Friday, May 25, 2012

IPL bashing continues..

The IPL 5 counts down to its final days, with a possibility of a third successive victory for the Men in Yellow from down South. But over the past few days, it is the action off the field that has garnered most of the headlines. First, it was the spot-fixing allegations, then the infamous altercation between SRK and the MCA officials, a molestation scandal involving an international player and a couple of players found at a rave party in suburban Mumbai. Unfortunately, these have taken the colour off what has been, in my opinion, a very good edition of the IPL. The crowds have supported it to the hilt (witness the packed Chinnaswamy stadium for the neutral Eliminator match the other day), the cricket has been of a high standard, teams have been more equally balanced and much more competitive (which is the main reason why I support DD or KKR – CSK have simply not been the best side in the tournament) and the many last-over finishes have been kept everyone engrossed. But predictably, the off-field action has triggered a volley of articles and comments in the media by many lambasting the IPL and many of the ills that come bundled with it. Kirti Azad has also gone on a ‘token 3-hr fast’ against the IPL, maybe feeling bad deep down why IPL was not around during his time !. To the list of such articles, Ramchandra Guha’s article in the Hindu today provides one addition.

Before I move onto the article, let me say that I am a keen reader and admirer of Mr. Guha’s writings. His books are well-researched and a pleasure to read. ‘India after Gandhi’ was excellent and I am waiting to read his essays on the ‘Makers of Modern India’. But, while partly agreeing with the core of what Mr. Guha has to say regarding the IPL, I found some of his arguments too far-fetched and a bit odd too. Some of my comments regarding his points are as follows:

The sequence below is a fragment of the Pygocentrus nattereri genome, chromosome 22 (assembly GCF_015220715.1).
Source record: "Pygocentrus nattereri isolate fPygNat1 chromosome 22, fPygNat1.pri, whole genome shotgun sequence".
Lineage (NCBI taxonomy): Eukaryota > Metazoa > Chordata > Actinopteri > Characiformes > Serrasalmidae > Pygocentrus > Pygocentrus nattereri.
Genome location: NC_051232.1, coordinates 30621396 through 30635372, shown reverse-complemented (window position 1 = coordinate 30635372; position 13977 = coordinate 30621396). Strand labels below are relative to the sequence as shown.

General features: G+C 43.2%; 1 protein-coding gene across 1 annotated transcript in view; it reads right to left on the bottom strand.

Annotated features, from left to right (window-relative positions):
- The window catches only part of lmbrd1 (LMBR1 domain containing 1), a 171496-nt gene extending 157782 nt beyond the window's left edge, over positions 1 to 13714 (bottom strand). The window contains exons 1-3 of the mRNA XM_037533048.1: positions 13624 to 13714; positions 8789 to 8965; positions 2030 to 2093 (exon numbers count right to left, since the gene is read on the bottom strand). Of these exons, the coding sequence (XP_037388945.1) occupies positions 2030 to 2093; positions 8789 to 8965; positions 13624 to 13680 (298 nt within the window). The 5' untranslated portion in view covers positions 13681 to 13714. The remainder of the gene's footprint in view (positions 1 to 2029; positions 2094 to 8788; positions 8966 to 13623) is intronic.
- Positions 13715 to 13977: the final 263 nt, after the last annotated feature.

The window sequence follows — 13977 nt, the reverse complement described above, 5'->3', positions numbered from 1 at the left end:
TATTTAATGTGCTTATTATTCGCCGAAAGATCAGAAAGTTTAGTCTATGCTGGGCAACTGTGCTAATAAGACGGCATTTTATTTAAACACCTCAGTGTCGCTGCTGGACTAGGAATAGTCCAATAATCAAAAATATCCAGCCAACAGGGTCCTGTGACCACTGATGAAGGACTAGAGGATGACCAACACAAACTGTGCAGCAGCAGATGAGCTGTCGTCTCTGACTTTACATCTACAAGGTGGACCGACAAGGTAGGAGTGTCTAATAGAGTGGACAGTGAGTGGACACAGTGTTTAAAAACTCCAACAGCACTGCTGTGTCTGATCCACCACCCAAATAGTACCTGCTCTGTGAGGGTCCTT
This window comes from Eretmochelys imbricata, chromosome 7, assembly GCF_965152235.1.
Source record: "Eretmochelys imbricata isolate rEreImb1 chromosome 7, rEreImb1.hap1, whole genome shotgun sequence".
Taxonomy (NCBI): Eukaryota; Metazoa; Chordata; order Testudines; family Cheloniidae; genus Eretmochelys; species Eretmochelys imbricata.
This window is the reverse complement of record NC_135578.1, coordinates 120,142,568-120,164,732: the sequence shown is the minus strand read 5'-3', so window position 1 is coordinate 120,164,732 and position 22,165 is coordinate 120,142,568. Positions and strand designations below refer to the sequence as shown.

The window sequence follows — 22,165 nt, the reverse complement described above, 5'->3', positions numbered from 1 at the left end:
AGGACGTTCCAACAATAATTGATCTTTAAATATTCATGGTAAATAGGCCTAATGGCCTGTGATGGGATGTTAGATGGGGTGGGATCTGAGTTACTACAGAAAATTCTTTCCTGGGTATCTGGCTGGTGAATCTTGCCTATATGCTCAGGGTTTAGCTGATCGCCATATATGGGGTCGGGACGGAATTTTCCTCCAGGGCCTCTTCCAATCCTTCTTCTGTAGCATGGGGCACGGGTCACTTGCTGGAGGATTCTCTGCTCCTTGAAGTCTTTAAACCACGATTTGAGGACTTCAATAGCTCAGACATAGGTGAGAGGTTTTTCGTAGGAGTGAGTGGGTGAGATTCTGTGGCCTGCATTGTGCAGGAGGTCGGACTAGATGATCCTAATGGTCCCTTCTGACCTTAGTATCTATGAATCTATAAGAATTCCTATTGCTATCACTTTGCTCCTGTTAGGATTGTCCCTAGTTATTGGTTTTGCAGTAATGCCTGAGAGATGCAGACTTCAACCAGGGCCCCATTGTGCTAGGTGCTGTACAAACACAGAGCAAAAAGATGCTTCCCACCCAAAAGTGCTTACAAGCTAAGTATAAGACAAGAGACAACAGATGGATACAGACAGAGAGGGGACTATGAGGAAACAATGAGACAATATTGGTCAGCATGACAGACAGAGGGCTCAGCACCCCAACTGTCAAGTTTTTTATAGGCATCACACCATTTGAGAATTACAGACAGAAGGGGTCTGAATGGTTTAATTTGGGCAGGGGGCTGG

a. He talks about how the state has control of key resources like land, minerals and the airwaves and, because of this, how this has prompted all sorts of nepotism and corruption in our country. Thus, he says, creative capitalism and given way to crony capitalism and the IPL is just another example. My take: Fair enough, so how is the IPL bad for Indian capitalism ? The degradation had set in before 2008, and IPL is just the off-shoot of that. I do agree with the point he brings in regarding the obvious conflict of interest involved when one IPL team is owned by the Board president. This will always remain an albatross around the IPL’s neck and the sooner the BCCI addresses it, the better.

b. He then talks about how the IPL has created a divide between the affluent, big cities and the rest of India, representative of the fact is that UP, MP etc. do not have a single franchisee based therein. My reply is that : why blame IPL ? Ask this question to the franchisee owners who put in the money and who decided (in my knowledge) where their teams would be based at, presumably on commercial interests (even the Sahara group selected Pune over Lucknow). And talking about UP, while their Ranji team has performed extremely well on the field, where is the infrastructure and facilities off it ? Kanpur used to be a test venue till the 1980s, now, even One-day internationals are not held there.